Virus Forecast for the Second Half of 2003

Despite the obvious perils of predicting how virus authors will act in the near future, one thing is certain: in the second half of 2003 malicious code will continue to appear, and it will be as dangerous if not more so than what has appeared up until now.

The events of the first half of the year are as good a guide as any as to how virus activity over the next few months will shape up, and it is therefore more than likely that e-mail worms and worm/Trojans will be high on the lists of the most widespread viruses. In particular, those using ‘social-engineering’ (tricking users into accepting e-mails or running files) are likely to head the rankings of the most virulent malicious code.

Worm/Trojans represent an extremely high threat, due to the combination of rapid propagation techniques with the dangerous actions of Trojans such as stealing confidential information like passwords, bank details, client databases etc.

We can also expect creators of malicious code to exploit vulnerabilities in widely used software, as this is another tried and tested technique for attacking users’ computers. So it will be no great surprise to see creations similar to Code Red or Slammer making an appearance along with the more traditional worms and viruses that appear every day.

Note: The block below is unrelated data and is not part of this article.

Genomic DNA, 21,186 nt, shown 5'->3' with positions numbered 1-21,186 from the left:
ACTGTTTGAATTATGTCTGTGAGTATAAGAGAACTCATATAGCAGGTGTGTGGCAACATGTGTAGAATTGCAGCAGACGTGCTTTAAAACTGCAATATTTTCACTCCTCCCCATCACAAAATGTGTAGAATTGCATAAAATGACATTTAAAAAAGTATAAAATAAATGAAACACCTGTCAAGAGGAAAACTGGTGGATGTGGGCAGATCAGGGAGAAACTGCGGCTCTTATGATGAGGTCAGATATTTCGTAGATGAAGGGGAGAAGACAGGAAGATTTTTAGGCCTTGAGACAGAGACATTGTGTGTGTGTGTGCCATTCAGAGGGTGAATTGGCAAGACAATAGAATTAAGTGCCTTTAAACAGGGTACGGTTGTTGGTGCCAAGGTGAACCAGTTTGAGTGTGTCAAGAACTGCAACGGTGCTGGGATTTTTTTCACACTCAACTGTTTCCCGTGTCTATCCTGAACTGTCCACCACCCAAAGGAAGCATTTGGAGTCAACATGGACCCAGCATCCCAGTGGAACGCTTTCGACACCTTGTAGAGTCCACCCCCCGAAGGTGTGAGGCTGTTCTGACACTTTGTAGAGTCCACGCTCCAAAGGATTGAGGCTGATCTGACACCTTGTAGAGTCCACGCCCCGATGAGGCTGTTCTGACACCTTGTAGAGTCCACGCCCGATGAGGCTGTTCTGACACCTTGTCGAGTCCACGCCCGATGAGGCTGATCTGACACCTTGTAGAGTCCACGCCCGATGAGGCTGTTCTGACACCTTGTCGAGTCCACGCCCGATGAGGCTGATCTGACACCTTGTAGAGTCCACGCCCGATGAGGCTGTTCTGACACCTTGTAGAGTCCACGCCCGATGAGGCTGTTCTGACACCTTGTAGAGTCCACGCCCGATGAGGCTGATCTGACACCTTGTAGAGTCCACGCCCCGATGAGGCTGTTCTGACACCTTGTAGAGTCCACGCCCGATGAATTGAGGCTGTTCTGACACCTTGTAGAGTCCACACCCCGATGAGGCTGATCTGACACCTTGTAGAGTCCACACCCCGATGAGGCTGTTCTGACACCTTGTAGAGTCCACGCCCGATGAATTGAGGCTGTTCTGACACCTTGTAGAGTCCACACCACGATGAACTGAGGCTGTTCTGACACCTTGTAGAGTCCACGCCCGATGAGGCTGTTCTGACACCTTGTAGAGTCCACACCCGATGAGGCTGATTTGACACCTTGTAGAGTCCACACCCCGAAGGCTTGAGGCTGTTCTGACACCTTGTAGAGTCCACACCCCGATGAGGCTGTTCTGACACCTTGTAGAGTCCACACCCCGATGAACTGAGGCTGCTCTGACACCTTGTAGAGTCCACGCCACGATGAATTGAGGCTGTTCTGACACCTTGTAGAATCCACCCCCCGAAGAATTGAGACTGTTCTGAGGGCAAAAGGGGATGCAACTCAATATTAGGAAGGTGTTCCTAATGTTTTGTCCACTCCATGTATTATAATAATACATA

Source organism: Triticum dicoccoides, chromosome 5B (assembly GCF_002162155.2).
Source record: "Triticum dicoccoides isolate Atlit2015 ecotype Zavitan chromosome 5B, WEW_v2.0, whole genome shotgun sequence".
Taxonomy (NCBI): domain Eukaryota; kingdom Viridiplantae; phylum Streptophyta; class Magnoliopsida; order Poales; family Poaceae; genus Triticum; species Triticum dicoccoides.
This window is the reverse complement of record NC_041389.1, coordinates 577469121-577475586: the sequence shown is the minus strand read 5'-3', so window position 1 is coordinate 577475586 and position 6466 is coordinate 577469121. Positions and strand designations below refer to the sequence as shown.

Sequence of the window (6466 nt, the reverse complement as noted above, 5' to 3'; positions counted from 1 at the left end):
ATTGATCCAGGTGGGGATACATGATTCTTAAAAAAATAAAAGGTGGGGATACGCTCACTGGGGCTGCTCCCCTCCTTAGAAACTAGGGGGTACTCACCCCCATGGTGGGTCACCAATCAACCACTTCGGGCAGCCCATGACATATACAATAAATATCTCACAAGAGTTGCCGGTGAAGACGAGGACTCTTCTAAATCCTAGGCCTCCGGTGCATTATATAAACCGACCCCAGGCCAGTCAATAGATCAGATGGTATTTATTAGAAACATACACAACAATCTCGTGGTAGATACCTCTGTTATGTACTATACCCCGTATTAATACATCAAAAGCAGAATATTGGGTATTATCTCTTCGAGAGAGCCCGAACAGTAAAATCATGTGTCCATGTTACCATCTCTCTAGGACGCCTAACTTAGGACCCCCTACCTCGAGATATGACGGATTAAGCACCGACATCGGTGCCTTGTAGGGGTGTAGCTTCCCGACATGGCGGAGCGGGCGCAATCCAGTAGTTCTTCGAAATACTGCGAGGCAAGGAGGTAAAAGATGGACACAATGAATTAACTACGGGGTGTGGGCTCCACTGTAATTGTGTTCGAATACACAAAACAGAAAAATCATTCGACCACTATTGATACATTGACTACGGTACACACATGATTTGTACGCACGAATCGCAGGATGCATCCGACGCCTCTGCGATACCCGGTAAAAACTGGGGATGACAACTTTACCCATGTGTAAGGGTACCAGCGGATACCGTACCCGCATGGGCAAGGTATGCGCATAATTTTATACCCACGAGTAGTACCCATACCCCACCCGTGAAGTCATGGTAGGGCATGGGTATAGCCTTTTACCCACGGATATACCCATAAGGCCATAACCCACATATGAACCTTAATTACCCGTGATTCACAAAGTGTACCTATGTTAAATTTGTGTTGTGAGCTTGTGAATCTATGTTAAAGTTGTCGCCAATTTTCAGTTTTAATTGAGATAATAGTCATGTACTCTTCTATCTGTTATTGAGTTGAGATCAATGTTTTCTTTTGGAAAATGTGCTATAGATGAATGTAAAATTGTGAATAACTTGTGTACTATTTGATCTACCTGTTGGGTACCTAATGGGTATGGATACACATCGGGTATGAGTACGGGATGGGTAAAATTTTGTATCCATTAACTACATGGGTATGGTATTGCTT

In addition to all the above threats, users should also be on the look out for viruses that spread directly across the Internet, i.e. without using e-mail or any of the other usual means of propagation. This kind of malicious code can be particularly problematic as demonstrated by two of the more well-known examples, Muma and Opaserv.

Luis Corrons, head of Panda Software’s Virus Laboratory explains, “Nowadays unfortunately, security awareness involves more than just knowing about the latest viruses. It is also essential to be aware of vulnerabilities in operating systems and applications which could be exploited by virus creators or hackers. By simply checking to see the latest patches released, users can close off an important avenue of infection.”




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